For the Métis only (see Table 4), in contrast to Bruce [13, 14], a lower likelihood of having diabetes was associated with higher average household income of the neighbourhood (aOR = 0.875, 95% CI 0.86-0.89 for each $10,000 increase). As well, Métis living in the southern and mid-provincial MMF Regions had less likelihood of diabetes, but Métis living in the two northern MMF regions (The Pas MMF Region aOR = 1.22, 95% CI 1.11-1.33; Thompson MMF Region aOR = 1.66, 95% CI 1.49-1.86) were more likely to have diabetes compared to the provincial average. Bruce et al.  did not find a geographical difference, but this may have been a type 2 error due to a much smaller sample size. That study did show a trend towards higher diabetes prevalence in rural/northern compared to urban areas (7.1% vs. 5.7%, NS), albeit not statistically significant. Once again, further study is required to understand why the likelihood of diabetes is higher for Métis living in the North. This is contrary to the finding of Martens et al. , where First Nations people had a greater risk of diabetes in the southern Tribal Councils, possibly due to a longer history of colonization, stress and lifestyle changes in more urbanized areas compared to more remote areas.
Comparing the age- and sex-adjusted models with the more complex models
The regression models of diabetes and of lower limb amputation give a much more complex picture of the risk factors compared to an age- and sex-adjustment only. In Table 4, for all Manitobans, the adjusted odds ratio indicates an elevated likelihood of diabetes for the Métis compared to all other Manitobans (aOR = 1.29, 95% CI 1.25-1.34, p < .001; 29% higher), after adjusting for age, sex, geographical location, income, continuity of care, and comorbidities. This is very similar to the relative risk of 1.34 in Table 3, which is only adjusted for age and sex, showing 34% higher risk of diabetes for Métis compared to all others. Despite controlling for other factors, such as living in the North, in lower income areas, and having more physical comorbidities, there is still the persistent effect of being "Métis" and its association with a higher likelihood of having diabetes. This could possibly be genetic susceptibility of the Métis, due to their First Nations ancestry, or to unmeasured factors in our analysis such as dietary considerations  or stress levels [29, 30]. Further study would be warranted which includes more comprehensive data sources.
In contrast to the complex modeling of diabetes, the complex modeling of the likelihood of lower limb amputation for those with diabetes shows a dramatically different result when looking at the Métis effect (see Table 5). Table 3 indicates that the age- and sex-adjusted rate of amputation is 49% higher for the Métis compared to all other Manitobans (24.1 vs. 16.2 per 1000, p < .001, RR = 1.49). However, Table 5 shows the more complex regression model with factors such as geography, comorbidity and continuity of care as well as age and sex. This showed no statistically significant difference in the likelihood of lower limb amputation between Métis and all others (aOR = 1.13, 95% CI 0.90-1.40; p = 0.29, NS). Note that the model only has the power to detect an OR of 1.279, so this could be a type 2 error. However, given the dramatic decrease and the small OR after adjustment, even if this were statistically significant it would show that the ethnicity factor of being Métis is clinically not important. So this indicates that factors other than ethnicity have a significant effect on the likelihood of having an amputation once a person has diabetes. Being older or being male, living in an area of lower average household income, or in the Mid and North parts of Manitoba, and having major comorbid physical illnesses all contribute to increased likelihood of amputation. However, having continuity of care shows a beneficial association (aOR = 0.709, p < 0.001). Continuity of care may reflect the difficulties of accessing the same physician for the majority of one's healthcare, especially in rural and northern areas of the province where physician turnover rates may be high. Martens, Bartlett et al.  found that provincially, 65.4% of Metis and 69.1% of all other Manitobans received over 50% of their care from the same physician in a two-year period of time of 2005/06 to 2006/07. However, this was much lower in the North area of the province (Métis 58.7%, all other Manitobans 57.2%), and particularly in the RHA of Burntwood (Métis 47.3%, all other Manitobans 47.3%). For diabetes in particular, consistent management and follow-up may prevent adverse outcomes.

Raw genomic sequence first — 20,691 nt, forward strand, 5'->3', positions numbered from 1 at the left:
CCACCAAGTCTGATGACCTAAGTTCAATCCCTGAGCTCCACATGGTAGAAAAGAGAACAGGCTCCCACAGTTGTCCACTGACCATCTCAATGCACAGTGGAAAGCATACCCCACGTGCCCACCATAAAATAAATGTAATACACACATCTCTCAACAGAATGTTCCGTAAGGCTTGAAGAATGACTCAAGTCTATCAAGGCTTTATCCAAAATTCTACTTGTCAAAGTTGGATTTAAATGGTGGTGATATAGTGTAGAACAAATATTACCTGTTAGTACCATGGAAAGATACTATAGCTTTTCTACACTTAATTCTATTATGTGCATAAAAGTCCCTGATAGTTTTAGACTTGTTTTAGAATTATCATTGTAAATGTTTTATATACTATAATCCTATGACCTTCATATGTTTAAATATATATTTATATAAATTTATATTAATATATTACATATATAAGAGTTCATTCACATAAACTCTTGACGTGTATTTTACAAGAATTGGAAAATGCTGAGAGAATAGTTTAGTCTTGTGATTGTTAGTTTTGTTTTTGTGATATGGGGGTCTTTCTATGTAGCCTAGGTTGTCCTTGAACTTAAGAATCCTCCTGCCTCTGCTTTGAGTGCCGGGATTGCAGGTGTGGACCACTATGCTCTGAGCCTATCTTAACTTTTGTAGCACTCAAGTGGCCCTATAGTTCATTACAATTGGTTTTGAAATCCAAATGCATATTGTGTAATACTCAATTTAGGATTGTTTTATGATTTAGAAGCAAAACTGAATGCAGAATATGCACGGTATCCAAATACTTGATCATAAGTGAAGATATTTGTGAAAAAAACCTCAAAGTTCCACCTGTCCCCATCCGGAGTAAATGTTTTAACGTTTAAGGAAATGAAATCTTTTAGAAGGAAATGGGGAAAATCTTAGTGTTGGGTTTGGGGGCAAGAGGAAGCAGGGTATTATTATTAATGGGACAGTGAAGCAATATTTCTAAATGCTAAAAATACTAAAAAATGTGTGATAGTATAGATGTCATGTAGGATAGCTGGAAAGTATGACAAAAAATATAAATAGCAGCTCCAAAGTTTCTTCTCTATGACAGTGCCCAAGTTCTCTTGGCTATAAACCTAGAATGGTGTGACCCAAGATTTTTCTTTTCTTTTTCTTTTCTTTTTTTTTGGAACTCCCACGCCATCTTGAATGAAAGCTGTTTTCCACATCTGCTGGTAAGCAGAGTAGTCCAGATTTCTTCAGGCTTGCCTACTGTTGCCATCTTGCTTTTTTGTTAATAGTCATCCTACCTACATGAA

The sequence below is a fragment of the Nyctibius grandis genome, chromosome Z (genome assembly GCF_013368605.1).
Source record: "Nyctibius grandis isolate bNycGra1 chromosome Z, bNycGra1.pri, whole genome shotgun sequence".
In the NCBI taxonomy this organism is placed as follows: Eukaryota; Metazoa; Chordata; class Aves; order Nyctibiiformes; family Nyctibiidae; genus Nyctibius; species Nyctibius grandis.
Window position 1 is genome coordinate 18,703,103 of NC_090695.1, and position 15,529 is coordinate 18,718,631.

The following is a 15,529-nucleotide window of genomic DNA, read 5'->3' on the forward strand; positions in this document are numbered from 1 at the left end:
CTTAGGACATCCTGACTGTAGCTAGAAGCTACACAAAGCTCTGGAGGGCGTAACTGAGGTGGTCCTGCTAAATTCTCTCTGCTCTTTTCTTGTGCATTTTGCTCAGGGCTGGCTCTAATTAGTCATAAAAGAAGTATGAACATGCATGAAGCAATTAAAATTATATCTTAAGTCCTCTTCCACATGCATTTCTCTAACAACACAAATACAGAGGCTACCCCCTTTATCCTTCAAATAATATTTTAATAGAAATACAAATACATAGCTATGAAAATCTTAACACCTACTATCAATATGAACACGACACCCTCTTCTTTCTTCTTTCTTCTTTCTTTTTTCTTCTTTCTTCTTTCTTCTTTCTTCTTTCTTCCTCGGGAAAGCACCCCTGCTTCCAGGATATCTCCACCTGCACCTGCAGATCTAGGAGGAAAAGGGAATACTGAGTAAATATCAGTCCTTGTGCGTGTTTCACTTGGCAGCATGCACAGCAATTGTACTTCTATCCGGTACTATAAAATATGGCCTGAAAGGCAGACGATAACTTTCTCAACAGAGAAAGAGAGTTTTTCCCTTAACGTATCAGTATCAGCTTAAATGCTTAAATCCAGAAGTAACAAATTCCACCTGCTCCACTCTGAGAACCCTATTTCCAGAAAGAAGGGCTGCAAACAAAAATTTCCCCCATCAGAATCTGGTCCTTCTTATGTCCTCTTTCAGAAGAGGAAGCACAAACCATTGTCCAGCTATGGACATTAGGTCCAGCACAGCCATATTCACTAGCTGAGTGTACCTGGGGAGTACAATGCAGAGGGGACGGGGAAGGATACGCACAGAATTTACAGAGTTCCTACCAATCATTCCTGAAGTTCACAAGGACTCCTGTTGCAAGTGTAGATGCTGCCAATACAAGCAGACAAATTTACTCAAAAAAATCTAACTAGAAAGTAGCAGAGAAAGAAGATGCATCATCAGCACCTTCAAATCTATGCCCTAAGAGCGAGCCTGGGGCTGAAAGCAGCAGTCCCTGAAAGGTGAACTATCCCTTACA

So the "Métis" effect of higher amputation rates may be explained by where the Métis live, their lower income levels, their additional burden of comorbidity, or the lower percentage receiving continuity of care. It is important to note, however, that even in the Métis-only analysis, higher average household income level was associated with lower amputation rates, so social policy must be considered. As well, knowing that Métis living in rural and northern remote areas have difficulty accessing the healthcare system, it is important to do further study into healthcare access issues. A previous ecologic study by Martens et al.  has shown that diabetes prevalence was highly associated with socioeconomic status amongst First Nations Tribal Council areas of Manitoba, but lower limb amputation was associated with lower rates of access to specialist care (and not with socioeconomic status). This study of the Métis was analyzed at the individual person level, not the aggregate area level, but we see similar findings as to the importance of the healthcare system in being associated with lower rates of amputation for people living with diabetes.